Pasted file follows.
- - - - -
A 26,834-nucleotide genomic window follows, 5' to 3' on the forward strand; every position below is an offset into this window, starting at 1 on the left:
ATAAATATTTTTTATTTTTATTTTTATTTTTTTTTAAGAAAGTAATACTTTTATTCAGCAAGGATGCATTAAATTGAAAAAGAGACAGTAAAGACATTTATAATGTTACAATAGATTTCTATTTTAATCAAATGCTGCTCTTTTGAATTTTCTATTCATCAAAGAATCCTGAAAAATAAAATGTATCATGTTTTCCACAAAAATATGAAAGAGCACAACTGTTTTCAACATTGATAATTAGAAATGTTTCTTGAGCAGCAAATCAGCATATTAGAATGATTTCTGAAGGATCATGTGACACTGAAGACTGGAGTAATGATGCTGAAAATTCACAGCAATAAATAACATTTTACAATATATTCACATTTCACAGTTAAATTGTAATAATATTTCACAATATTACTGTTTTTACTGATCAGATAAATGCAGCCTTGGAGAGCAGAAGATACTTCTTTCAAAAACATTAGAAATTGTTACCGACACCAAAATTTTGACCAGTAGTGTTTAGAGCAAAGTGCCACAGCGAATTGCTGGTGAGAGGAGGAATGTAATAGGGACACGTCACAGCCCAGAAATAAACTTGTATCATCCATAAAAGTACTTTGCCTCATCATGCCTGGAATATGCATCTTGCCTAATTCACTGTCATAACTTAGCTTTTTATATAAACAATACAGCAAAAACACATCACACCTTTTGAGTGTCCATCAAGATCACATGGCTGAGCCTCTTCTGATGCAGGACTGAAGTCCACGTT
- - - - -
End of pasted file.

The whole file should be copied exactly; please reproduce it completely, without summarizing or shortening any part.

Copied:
A 26,834-nucleotide genomic window follows, 5' to 3' on the forward strand; every position below is an offset into this window, starting at 1 on the left:
ATAAATATTTTTTATTTTTATTTTTATTTTTTTTTAAGAAAGTAATACTTTTATTCAGCAAGGATGCATTAAATTGAAAAAGAGACAGTAAAGACATTTATAATGTTACAATAGATTTCTATTTTAATCAAATGCTGCTCTTTTGAATTTTCTATTCATCAAAGAATCCTGAAAAATAAAATGTATCATGTTTTCCACAAAAATATGAAAGAGCACAACTGTTTTCAACATTGATAATTAGAAATGTTTCTTGAGCAGCAAATCAGCATATTAGAATGATTTCTGAAGGATCATGTGACACTGAAGACTGGAGTAATGATGCTGAAAATTCACAGCAATAAATAACATTTTACAATATATTCACATTTCACAGTTAAATTGTAATAATATTTCACAATATTACTGTTTTTACTGATCAGATAAATGCAGCCTTGGAGAGCAGAAGATACTTCTTTCAAAAACATTAGAAATTGTTACCGACACCAAAATTTTGACCAGTAGTGTTTAGAGCAAAGTGCCACAGCGAATTGCTGGTGAGAGGAGGAATGTAATAGGGACACGTCACAGCCCAGAAATAAACTTGTATCATCCATAAAAGTACTTTGCCTCATCATGCCTGGAATATGCATCTTGCCTAATTCACTGTCATAACTTAGCTTTTTATATAAACAATACAGCAAAAACACATCACACCTTTTGAGTGTCCATCAAGATCACATGGCTGAGCCTCTTCTGATGCAGGACTGAAGTCCACGTT